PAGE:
Clinical data

Saffron has demonstrated an antioxidant effect in human platelets via inhibition of lipid peroxidation.25, 26, 27 Improved antioxidant status was demonstrated in an older study of patients with coronary artery disease administered saffron extract 50 mg twice daily.4, 9 In patients with metabolic syndrome, supplemental saffron 100 mg daily for 12 weeks produced improvement in some indices related to risk factors for cardiovascular disease (ie, heat shock proteins).28

In a study among healthy volunteers, saffron 400 mg daily for 7 days resulted in decreases in standing systolic, but not diastolic, blood pressure and in mean arterial pressure.29 In a double-blind, placebo-controlled study (N=60), administration of saffron 200 mg or 400 mg daily for 1 week did not affect any of the measured coagulation parameters.30


Animal data

In reviews of studies conducted in animal models of various CNS diseases, use of saffron extracts resulted in modulation of altered central excitatory and inhibitory processes, thus ameliorating CNS conditions such as depression.31 Aqueous and ethanolic saffron extracts reduced immobility time and increased swimming time in mouse models.32

Clinical data

A number of clinical trials have evaluated the efficacy of saffron 30 mg daily over 6 to 8 weeks in treating mild to moderate depression.5, 33, 34, 35, 36, 37, 38, 39, 40, 41 In several trials, saffron was more effective than placebo and at least equivalent to therapeutic doses of imipramine and fluoxetine according to Hamilton Depression Rating Scale (HAM-D) scores. There were no differences in adverse events between saffron and placebo groups in any of the studies; however, several involved small sample sizes (40 patients) and were conducted by the same group of researchers within a non-Western population.5, 40, 41 According to a meta-analysis of 5 published clinical trials examining the effects of saffron supplementation on symptoms of depression in patients with major depressive disorder, mean effect size was 1.62 for saffron over placebo (P<0.001).42 A more recent study of 60 patients compared 30 mg daily of a C. sativus extract containing crocin (1.65 to 1.75 mg) with citalopram 40 mg daily for 6 weeks; researchers noted comparable reductions in HAM-D scores throughout the study.43 A pilot study of 30 mg/day of the same C. sativus extract examined effects compared with fluoxetine 40 mg/day in women with postpartum depression; complete response (greater than 50% improvement in HAM-D scores) occurred in 13 patients in the extract group and 16 fluoxetine patients, with remission occurring in 6 and 7 patients, respectively.44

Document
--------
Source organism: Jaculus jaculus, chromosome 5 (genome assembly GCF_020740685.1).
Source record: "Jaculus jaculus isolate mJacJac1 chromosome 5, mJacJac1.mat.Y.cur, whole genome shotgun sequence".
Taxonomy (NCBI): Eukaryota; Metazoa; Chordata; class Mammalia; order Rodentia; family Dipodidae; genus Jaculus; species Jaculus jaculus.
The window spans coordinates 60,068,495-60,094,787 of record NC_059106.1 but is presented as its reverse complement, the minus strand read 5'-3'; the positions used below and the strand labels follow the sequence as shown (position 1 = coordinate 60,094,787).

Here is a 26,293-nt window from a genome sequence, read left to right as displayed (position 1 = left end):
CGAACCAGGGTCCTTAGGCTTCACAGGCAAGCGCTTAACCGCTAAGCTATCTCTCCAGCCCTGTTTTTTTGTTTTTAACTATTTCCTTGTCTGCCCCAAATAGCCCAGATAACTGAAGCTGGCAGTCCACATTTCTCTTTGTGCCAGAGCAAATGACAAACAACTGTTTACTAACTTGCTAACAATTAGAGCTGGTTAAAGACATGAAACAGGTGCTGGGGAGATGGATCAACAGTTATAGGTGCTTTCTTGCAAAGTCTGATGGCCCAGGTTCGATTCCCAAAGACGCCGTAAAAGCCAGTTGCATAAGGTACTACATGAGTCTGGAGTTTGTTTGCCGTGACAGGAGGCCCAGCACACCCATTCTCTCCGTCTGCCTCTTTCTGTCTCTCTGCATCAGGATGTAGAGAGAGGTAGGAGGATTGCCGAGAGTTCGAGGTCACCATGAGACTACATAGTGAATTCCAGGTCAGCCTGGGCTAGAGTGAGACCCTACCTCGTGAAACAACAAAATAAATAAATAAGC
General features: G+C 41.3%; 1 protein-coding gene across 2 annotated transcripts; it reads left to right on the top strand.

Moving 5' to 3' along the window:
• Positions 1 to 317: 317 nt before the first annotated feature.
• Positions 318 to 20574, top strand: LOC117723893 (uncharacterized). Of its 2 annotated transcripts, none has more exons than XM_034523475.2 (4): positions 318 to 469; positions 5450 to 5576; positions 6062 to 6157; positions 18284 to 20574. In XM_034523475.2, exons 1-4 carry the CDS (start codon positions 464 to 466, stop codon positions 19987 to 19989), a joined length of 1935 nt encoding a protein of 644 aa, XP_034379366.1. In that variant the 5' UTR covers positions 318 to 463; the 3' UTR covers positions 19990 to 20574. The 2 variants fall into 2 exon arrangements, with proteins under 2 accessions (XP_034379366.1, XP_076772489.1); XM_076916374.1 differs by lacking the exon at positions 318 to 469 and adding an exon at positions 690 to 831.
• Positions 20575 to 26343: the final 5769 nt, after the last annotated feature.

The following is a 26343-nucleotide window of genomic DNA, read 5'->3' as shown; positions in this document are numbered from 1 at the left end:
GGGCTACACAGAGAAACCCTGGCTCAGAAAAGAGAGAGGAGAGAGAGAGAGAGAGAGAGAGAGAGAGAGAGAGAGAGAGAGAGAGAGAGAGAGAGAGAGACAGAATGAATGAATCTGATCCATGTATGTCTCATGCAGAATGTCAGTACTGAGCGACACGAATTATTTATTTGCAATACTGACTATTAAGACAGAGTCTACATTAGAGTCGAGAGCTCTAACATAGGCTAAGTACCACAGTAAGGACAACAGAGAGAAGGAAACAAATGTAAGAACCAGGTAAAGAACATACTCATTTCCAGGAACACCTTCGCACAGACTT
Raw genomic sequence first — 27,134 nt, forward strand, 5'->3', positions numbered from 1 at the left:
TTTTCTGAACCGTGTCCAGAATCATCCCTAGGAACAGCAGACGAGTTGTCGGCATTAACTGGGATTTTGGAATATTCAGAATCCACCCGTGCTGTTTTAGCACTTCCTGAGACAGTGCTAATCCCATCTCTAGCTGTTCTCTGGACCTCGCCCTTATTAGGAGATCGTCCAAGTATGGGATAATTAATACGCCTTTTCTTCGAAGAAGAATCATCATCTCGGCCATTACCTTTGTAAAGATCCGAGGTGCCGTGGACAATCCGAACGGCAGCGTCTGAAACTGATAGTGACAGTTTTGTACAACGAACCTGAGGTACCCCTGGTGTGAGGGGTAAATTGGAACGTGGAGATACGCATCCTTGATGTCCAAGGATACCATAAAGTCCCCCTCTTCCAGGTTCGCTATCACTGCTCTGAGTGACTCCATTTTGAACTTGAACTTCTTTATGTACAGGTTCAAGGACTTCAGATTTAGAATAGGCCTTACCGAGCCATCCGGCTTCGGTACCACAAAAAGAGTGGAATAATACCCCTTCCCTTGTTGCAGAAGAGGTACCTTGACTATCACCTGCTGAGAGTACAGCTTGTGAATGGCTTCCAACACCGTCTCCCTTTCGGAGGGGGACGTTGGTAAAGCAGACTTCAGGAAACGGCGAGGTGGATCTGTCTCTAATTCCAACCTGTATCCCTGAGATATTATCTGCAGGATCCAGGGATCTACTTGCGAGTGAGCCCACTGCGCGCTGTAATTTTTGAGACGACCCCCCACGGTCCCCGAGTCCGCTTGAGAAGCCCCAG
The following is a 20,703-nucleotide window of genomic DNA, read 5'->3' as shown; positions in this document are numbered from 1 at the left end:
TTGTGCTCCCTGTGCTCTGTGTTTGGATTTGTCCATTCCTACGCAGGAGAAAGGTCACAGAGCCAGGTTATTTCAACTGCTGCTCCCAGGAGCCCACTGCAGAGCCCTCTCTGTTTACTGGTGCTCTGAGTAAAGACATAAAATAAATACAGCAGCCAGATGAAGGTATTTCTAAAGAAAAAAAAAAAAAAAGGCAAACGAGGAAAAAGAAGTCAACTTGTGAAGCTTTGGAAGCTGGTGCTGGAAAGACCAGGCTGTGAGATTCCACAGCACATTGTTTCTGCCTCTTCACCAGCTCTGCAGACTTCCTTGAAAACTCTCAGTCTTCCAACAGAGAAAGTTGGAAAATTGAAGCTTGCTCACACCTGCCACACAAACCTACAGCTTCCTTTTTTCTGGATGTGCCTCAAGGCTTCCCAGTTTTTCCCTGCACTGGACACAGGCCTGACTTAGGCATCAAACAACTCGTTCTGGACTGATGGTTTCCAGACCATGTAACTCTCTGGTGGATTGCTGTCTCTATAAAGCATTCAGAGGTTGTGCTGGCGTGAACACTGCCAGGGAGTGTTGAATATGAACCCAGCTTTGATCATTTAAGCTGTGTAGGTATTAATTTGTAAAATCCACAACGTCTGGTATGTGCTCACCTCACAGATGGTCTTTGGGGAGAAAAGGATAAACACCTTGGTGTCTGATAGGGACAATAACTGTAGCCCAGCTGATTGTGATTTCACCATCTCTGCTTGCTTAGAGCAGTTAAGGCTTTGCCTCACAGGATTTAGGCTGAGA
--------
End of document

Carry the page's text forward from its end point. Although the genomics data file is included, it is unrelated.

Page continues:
The significant cost of stigma-derived saffron capsules has prompted evaluation of the other plant parts; 2 trials evaluated petal-derived saffron with satisfactory results.34, 37 The Canadian Network for Mood and Anxiety Treatments (CANMAT) clinical guidelines for the management of major depressive disorder (MDD) in adults (2016) recommend saffron as third-line monotherapy or adjunctive therapy for mild to moderate MDD (Level 2).45

Other CNS disorders

Animal data